When taking the role, Iacocca had to accept half the pay he was getting at Ford and sacrifice his family time.  In order to right things, he would have to work almost around the clock.  Chrysler had poor financial systems and controls in place, both manufacturing and supply chains were a mess, product quality was poor, and there were on-going turf wars among each of the divisions.  Company and customer loyalty were also the worst among the Big 3 automakers as the firm continued to lose money.  

The Law of Sacrifice says you have to give up to go up.


Iacocca understood that successful leaders have to maintain an attitude of sacrifice in order to turn around an organization.  The have to be willing to do what it takes to go to the next level.  Iacocca fired thirty-three of the thirty-five Vice Presidents during a three-year period.

The US was experiencing a major recession with very high interest rates and oil prices at record levels, and Chrysler continued to lose market share.  Despite all of Iacocca’s work, it seemed as if the Law of Sacrifice wasn’t working.

Iacocca worked harder to rebuild the company by bringing in the very best leaders in the business, many of whom had retired at Ford.  He cut every expense he could and built on the company’s strengths, however, these measures were not enough to lift the company.  Chrysler was headed for bankruptcy and he would have to face his greatest sacrifice of all: He would go to the American government and ask for a loan.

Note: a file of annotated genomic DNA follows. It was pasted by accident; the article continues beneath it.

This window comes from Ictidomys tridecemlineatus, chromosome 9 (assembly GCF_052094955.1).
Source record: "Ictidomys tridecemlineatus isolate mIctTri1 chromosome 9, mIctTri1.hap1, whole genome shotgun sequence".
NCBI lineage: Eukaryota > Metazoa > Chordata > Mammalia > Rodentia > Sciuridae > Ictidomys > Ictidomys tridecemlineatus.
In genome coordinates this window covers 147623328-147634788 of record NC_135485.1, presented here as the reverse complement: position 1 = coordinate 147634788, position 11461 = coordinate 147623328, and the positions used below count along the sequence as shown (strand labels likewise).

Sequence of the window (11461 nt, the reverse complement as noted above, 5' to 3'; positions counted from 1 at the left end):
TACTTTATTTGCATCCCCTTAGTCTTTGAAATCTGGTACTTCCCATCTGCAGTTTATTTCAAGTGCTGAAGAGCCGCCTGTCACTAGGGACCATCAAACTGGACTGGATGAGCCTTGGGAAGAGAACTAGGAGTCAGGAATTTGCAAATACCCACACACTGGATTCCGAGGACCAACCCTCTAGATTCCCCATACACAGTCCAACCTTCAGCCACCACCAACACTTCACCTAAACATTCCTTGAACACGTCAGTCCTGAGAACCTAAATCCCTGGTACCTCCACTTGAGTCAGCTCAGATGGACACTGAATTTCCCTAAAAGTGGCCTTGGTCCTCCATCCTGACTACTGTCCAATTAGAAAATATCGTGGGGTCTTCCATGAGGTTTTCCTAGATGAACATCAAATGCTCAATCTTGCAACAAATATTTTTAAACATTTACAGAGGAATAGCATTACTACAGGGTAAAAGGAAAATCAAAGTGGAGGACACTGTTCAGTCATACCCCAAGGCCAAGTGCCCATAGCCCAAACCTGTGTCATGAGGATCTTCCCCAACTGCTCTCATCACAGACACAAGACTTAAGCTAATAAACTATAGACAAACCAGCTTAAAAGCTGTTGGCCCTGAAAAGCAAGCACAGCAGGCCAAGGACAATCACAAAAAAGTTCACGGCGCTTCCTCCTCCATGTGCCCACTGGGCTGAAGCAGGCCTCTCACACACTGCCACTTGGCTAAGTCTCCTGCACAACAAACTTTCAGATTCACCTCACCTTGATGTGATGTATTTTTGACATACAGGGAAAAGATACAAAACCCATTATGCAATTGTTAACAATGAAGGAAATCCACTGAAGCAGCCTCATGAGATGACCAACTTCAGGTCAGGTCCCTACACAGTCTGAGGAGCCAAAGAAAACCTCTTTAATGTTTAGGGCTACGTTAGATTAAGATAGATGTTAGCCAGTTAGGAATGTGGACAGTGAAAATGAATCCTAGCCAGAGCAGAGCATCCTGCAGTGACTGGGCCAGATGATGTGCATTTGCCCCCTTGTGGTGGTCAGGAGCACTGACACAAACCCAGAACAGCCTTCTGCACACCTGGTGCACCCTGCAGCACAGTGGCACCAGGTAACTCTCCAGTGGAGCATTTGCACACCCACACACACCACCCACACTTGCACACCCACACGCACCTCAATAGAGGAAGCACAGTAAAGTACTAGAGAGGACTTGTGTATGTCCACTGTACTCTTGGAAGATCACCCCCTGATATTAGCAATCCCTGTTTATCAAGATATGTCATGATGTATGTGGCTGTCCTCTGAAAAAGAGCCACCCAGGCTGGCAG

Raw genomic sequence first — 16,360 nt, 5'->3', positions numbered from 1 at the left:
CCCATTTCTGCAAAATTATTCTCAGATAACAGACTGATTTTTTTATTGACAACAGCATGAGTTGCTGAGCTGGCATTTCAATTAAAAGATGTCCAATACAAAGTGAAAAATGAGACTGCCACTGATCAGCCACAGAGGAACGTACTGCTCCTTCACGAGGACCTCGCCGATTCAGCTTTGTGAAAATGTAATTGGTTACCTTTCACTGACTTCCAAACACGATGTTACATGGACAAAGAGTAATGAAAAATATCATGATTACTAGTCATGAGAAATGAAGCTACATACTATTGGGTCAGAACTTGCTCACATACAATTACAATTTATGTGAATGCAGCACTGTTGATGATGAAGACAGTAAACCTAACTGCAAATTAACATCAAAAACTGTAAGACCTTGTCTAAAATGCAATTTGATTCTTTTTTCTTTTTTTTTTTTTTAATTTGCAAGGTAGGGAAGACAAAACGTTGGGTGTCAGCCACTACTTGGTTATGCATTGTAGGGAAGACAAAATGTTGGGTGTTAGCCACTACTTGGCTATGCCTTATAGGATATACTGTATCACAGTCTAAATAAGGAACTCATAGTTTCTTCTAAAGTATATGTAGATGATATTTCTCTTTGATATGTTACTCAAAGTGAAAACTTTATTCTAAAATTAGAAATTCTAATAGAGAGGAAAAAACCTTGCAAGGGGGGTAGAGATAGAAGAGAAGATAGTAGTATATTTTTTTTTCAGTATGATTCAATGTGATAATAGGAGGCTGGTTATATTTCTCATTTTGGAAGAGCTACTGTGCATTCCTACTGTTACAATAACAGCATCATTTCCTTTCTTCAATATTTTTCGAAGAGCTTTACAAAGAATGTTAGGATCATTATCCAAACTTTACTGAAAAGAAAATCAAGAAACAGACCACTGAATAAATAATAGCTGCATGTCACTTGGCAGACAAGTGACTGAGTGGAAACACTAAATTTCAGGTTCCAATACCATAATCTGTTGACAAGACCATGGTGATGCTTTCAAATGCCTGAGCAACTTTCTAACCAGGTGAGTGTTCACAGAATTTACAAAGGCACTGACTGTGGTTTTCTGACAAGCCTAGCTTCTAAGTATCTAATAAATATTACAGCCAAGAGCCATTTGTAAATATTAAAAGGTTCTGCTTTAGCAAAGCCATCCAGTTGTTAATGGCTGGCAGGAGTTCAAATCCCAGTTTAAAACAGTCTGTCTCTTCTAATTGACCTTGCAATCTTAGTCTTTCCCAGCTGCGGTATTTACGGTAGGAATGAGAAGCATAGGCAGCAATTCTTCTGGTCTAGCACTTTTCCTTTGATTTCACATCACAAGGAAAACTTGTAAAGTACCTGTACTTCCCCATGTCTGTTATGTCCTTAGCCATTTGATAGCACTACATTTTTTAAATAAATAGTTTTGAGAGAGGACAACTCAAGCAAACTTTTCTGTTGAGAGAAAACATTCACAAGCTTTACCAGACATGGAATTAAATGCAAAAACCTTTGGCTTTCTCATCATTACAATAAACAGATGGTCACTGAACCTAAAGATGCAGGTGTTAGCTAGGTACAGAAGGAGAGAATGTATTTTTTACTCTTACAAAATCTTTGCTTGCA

Congress shamed Iacocca as a living example of everything that was wrong with American industry.    Just the same, it was much better for him to swallow his pride then to close the doors and walk away.  

Iacocca also reduced his salary to one dollar a year while stating “Leadership means setting an example.  When you find yourself in a position of leadership, people follow your every move.”  He followed that action with requests for others to make sacrifices.  He asked for - and received concessions from unions and banks.  For Chrysler to succeed, they would all make sacrifices together.  And succeed they did.  By 1982, Chrysler generated an operation profit of $925 million, the best in the industry.  In 1983, the company was able to repay its Loan.  Chrysler’s success continued as it climbed to 16% market share of US and CAN markets (2 x what it was when Iacocca took the helm).  Iacocca ultimately retired, however, his tenure put the company back on the map because he modeled the Law of Sacrifice.